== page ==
Posted by: Bulletin Editor April 5, 2018Comments Off on Toronto’s First Post Office coming events
Pop up at Toronto’s First Post Office this spring!
On April 8th, pop by the P.O. for some dedicated writing time with hosts Andrea and Jessica. This month we’re celebrating National Letter-Writing Month, so bring your supplies and get ready for this extra-special edition of Post-a-Letter Sunday!
Post-a-Letter Sundays are a regular meetup at Toronto’s First Post Office, on the second Sunday of each month. Can’t make it on April 8th? Join us in May on the 13th!
Himalayan Salt Watercolour Workshop: Tropical Ferns
It may be far from summer, but let’s create some greenery that lasts all year long. In this beginner’s workshop, we will learn how to use concentrated watercolours, masking fluid, as well as a variety of salts, drips, and splashes to create a vibrant monstera fern painting.
This workshop is perfect for those new to watercolour, and people looking for a refresher on techniques. Watercolour is a wild and unpredictable medium, but don’t be shy! Pick up a brush and try it out!
Step by step, artist Jennifer Fryer will guide you through creating a beautiful watercolour painting. Jennifer Fryer is a freelance artist and educator based in Toronto with a degree in Illustration. She studied at OCAD U (Toronto) and ESADSE (France), and she has collaborated with the ROM, RBC, National Post, and has been featured in the Toronto Star, and on Breakfast Television Toronto. Her hobbies include listening to podcasts, coffee, and sketching people on the subway.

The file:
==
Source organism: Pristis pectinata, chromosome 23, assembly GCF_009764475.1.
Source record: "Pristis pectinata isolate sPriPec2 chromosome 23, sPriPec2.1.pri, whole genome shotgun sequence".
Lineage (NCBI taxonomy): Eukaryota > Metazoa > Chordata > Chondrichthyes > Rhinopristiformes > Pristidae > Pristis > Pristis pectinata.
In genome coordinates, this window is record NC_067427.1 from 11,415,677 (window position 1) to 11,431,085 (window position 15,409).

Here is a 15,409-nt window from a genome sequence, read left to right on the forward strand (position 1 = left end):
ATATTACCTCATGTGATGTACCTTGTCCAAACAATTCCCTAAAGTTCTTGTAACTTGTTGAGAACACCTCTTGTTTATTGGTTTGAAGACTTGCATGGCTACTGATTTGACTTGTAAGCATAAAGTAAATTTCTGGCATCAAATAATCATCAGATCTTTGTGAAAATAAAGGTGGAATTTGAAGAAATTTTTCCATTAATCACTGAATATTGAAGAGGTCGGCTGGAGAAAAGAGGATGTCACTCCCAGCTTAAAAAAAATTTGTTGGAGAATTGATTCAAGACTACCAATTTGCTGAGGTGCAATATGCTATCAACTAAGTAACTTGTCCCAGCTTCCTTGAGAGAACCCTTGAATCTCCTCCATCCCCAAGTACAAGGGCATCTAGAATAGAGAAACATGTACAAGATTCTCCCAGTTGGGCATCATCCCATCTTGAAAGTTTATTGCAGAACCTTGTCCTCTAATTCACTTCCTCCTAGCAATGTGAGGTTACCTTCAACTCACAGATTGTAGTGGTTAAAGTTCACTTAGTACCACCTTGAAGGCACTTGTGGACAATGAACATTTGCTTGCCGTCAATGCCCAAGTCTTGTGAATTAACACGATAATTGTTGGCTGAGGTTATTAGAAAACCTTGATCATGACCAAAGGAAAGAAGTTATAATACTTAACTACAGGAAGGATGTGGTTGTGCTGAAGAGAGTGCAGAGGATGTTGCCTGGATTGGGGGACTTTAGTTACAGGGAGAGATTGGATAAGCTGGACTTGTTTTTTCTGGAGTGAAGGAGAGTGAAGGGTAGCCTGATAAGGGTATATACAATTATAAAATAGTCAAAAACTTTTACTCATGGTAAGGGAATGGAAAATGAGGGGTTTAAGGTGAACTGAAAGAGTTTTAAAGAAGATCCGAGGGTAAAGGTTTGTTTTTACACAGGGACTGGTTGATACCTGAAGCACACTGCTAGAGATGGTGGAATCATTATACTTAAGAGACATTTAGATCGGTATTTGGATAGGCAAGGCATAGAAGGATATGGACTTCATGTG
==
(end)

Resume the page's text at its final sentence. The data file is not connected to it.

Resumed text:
Jane’s Walk: From Town to City in the St. Lawrence Market Neighbourhood
Jane’s Walk is an annual festival of free, citizen-led walking conversations inspired by Jane Jacobs. Jane Jacobs called Toronto home, and so do we. We keep her legacy alive by walking together and making space for every person to observe, reflect, share, question and collectively re-imagine our city.
Jane’s Walks encourage people to share stories about their neighbourhoods, discover unseen aspects of their communities, and use walking as a way to connect with their neighbours.
On Saturday, May 5th, Toronto’s First Post Office will lead a Jane’s Walk tour of the Town of York and early Toronto. Imagine a Toronto where the tallest building is only three storeys high, where Lake Ontario laps against Front Street, and fields and forest begin just north of Queen St. This was what the neighbourhood looked like in the early 1800s. The 1800s saw the Town of York, a colonial outpost, grow into the City of Toronto. Along the way, it faced cholera outbreaks, political and social strife, a great fire, and an armed rebellion led by the city’s first mayor.
No RSVP or registration necessary. Just meet us on Saturday, May 5th at 12:00pm on the outdoor west balcony, above Market Street. Just look for the orange Jane’s Walk sign. Walk with us!
Linda Ward Selbie: Postcards India
Linda Ward Selbie returns with a new exhibit at Toronto’s First Post Office, as part of the CONTACT Photography Festival.
Opening Reception: May 5, 2018, 2pm–4pm
Exhibit: April 27–May 31 2018